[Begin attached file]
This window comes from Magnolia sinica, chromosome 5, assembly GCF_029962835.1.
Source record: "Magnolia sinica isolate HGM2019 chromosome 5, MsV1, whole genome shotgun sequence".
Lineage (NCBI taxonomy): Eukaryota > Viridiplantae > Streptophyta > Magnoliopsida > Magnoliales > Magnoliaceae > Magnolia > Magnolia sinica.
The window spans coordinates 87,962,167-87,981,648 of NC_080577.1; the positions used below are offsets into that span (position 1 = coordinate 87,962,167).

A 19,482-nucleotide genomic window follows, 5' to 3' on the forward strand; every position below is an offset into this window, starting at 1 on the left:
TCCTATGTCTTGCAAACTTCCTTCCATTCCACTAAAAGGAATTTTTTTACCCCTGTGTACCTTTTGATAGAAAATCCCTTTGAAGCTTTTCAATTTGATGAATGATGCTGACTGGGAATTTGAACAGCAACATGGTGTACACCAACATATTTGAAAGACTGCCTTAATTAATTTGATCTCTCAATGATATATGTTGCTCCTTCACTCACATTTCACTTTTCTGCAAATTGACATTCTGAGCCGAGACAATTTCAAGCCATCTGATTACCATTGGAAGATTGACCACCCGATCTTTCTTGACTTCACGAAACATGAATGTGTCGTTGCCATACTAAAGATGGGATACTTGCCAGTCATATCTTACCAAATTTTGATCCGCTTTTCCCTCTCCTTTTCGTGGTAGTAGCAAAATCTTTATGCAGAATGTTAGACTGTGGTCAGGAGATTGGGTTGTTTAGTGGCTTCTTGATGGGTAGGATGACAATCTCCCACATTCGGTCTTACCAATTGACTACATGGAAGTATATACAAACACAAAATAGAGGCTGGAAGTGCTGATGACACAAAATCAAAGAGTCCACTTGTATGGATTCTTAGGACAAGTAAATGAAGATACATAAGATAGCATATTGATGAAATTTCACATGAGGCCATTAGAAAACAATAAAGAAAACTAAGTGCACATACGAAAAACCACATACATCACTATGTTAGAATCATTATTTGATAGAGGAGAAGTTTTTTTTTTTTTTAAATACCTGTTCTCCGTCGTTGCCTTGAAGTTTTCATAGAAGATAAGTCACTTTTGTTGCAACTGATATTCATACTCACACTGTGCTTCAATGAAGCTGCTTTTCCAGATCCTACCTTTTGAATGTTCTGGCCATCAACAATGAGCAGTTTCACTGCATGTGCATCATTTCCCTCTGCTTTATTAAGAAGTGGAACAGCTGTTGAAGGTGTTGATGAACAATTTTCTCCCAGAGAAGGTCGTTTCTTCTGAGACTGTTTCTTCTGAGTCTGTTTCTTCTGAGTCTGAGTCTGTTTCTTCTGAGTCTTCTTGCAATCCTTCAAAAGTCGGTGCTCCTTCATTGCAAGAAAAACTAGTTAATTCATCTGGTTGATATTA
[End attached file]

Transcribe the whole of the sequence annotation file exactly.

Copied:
This window comes from Magnolia sinica, chromosome 5, assembly GCF_029962835.1.
Source record: "Magnolia sinica isolate HGM2019 chromosome 5, MsV1, whole genome shotgun sequence".
Lineage (NCBI taxonomy): Eukaryota > Viridiplantae > Streptophyta > Magnoliopsida > Magnoliales > Magnoliaceae > Magnolia > Magnolia sinica.
The window spans coordinates 87,962,167-87,981,648 of NC_080577.1; the positions used below are offsets into that span (position 1 = coordinate 87,962,167).

A 19,482-nucleotide genomic window follows, 5' to 3' on the forward strand; every position below is an offset into this window, starting at 1 on the left:
TCCTATGTCTTGCAAACTTCCTTCCATTCCACTAAAAGGAATTTTTTTACCCCTGTGTACCTTTTGATAGAAAATCCCTTTGAAGCTTTTCAATTTGATGAATGATGCTGACTGGGAATTTGAACAGCAACATGGTGTACACCAACATATTTGAAAGACTGCCTTAATTAATTTGATCTCTCAATGATATATGTTGCTCCTTCACTCACATTTCACTTTTCTGCAAATTGACATTCTGAGCCGAGACAATTTCAAGCCATCTGATTACCATTGGAAGATTGACCACCCGATCTTTCTTGACTTCACGAAACATGAATGTGTCGTTGCCATACTAAAGATGGGATACTTGCCAGTCATATCTTACCAAATTTTGATCCGCTTTTCCCTCTCCTTTTCGTGGTAGTAGCAAAATCTTTATGCAGAATGTTAGACTGTGGTCAGGAGATTGGGTTGTTTAGTGGCTTCTTGATGGGTAGGATGACAATCTCCCACATTCGGTCTTACCAATTGACTACATGGAAGTATATACAAACACAAAATAGAGGCTGGAAGTGCTGATGACACAAAATCAAAGAGTCCACTTGTATGGATTCTTAGGACAAGTAAATGAAGATACATAAGATAGCATATTGATGAAATTTCACATGAGGCCATTAGAAAACAATAAAGAAAACTAAGTGCACATACGAAAAACCACATACATCACTATGTTAGAATCATTATTTGATAGAGGAGAAGTTTTTTTTTTTTTTAAATACCTGTTCTCCGTCGTTGCCTTGAAGTTTTCATAGAAGATAAGTCACTTTTGTTGCAACTGATATTCATACTCACACTGTGCTTCAATGAAGCTGCTTTTCCAGATCCTACCTTTTGAATGTTCTGGCCATCAACAATGAGCAGTTTCACTGCATGTGCATCATTTCCCTCTGCTTTATTAAGAAGTGGAACAGCTGTTGAAGGTGTTGATGAACAATTTTCTCCCAGAGAAGGTCGTTTCTTCTGAGACTGTTTCTTCTGAGTCTGTTTCTTCTGAGTCTGAGTCTGTTTCTTCTGAGTCTTCTTGCAATCCTTCAAAAGTCGGTGCTCCTTCATTGCAAGAAAAACTAGTTAATTCATCTGGTTGATATTA